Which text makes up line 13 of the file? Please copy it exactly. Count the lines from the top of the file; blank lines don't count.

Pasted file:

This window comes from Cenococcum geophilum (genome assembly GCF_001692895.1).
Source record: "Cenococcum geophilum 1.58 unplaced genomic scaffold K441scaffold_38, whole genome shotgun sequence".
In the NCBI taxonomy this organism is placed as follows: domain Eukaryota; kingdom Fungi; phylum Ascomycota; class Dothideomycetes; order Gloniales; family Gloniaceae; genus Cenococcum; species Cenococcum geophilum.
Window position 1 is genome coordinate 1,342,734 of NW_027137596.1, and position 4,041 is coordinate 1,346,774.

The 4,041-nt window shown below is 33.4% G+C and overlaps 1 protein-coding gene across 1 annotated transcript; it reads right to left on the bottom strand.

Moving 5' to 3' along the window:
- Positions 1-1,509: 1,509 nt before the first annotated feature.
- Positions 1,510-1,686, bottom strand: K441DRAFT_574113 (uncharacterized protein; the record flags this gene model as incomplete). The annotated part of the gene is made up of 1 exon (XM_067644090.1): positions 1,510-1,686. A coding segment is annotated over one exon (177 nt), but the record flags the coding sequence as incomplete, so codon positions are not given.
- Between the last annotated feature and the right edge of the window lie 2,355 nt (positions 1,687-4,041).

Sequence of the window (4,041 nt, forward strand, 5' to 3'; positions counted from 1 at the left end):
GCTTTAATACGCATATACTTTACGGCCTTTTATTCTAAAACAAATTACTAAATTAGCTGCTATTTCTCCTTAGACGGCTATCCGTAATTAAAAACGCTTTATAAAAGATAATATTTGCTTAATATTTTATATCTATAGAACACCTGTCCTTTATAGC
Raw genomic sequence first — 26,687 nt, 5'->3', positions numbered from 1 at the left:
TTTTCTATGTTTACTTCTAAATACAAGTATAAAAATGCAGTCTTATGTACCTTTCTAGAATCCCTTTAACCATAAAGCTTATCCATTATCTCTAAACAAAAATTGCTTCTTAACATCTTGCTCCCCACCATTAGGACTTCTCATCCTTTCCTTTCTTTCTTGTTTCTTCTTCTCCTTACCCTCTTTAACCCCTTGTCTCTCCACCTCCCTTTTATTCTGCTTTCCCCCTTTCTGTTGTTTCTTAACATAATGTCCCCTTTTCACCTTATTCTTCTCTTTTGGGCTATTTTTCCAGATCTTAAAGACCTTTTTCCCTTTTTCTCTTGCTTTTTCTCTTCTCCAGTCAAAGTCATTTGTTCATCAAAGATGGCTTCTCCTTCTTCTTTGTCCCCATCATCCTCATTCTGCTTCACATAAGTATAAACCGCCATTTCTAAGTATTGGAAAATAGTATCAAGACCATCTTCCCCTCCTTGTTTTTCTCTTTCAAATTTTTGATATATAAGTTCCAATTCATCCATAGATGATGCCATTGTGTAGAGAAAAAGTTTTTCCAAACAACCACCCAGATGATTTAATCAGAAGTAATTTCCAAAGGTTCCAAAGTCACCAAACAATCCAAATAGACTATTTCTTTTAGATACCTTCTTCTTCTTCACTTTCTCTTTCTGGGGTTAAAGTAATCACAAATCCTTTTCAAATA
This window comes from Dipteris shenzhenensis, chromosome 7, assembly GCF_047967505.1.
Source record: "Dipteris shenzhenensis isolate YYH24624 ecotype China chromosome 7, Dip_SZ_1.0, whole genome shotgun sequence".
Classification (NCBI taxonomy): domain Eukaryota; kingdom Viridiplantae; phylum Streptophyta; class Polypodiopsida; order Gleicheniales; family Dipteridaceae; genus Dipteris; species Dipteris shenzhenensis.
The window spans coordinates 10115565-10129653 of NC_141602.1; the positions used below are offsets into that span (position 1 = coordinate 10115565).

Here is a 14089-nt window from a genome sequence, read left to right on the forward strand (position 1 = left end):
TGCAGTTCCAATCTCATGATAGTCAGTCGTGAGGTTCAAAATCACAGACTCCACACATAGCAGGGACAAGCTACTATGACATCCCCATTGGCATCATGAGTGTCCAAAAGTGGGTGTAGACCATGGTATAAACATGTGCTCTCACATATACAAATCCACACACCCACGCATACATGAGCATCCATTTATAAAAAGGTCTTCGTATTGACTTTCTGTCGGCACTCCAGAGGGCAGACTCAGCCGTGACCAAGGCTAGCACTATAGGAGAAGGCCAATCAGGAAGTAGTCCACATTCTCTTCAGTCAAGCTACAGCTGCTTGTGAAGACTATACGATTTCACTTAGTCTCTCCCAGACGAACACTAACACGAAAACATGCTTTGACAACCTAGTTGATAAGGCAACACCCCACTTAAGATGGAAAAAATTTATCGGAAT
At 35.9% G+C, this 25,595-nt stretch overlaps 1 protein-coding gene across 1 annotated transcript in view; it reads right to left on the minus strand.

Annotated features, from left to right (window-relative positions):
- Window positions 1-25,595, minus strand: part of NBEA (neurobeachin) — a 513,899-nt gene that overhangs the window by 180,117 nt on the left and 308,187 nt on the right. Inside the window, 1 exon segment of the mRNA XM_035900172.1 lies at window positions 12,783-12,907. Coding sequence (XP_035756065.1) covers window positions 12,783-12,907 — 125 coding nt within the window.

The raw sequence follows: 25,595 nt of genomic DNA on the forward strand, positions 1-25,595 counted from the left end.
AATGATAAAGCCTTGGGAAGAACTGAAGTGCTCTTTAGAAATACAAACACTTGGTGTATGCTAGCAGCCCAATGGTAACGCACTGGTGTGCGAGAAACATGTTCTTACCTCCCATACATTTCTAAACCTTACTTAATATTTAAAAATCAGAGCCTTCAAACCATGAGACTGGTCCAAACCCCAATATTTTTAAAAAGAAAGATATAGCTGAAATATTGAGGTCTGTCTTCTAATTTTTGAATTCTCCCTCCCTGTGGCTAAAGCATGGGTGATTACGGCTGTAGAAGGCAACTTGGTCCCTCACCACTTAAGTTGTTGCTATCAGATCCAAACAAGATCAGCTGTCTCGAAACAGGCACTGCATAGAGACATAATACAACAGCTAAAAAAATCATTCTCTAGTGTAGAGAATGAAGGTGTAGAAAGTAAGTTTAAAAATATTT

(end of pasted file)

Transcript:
TTTTCTATGTTTACTTCTAAATACAAGTATAAAAATGCAGTCTTATGTACCTTTCTAGAATCCCTTTAACCATAAAGCTTATCCATTATCTCTAAACAAAAATTGCTTCTTAACATCTTGCTCCCCACCATTAGGACTTCTCATCCTTTCCTTTCTTTCTTGTTTCTTCTTCTCCTTACCCTCTTTAACCCCTTGTCTCTCCACCTCCCTTTTATTCTGCTTTCCCCCTTTCTGTTGTTTCTTAACATAATGTCCCCTTTTCACCTTATTCTTCTCTTTTGGGCTATTTTTCCAGATCTTAAAGACCTTTTTCCCTTTTTCTCTTGCTTTTTCTCTTCTCCAGTCAAAGTCATTTGTTCATCAAAGATGGCTTCTCCTTCTTCTTTGTCCCCATCATCCTCATTCTGCTTCACATAAGTATAAACCGCCATTTCTAAGTATTGGAAAATAGTATCAAGACCATCTTCCCCTCCTTGTTTTTCTCTTTCAAATTTTTGATATATAAGTTCCAATTCATCCATAGATGATGCCATTGTGTAGAGAAAAAGTTTTTCCAAACAACCACCCAGATGATTTAATCAGAAGTAATTTCCAAAGGTTCCAAAGTCACCAAACAATCCAAATAGACTATTTCTTTTAGATACCTTCTTCTTCTTCACTTTCTCTTTCTGGGGTTAAAGTAATCACAAATCCTTTTCAAATA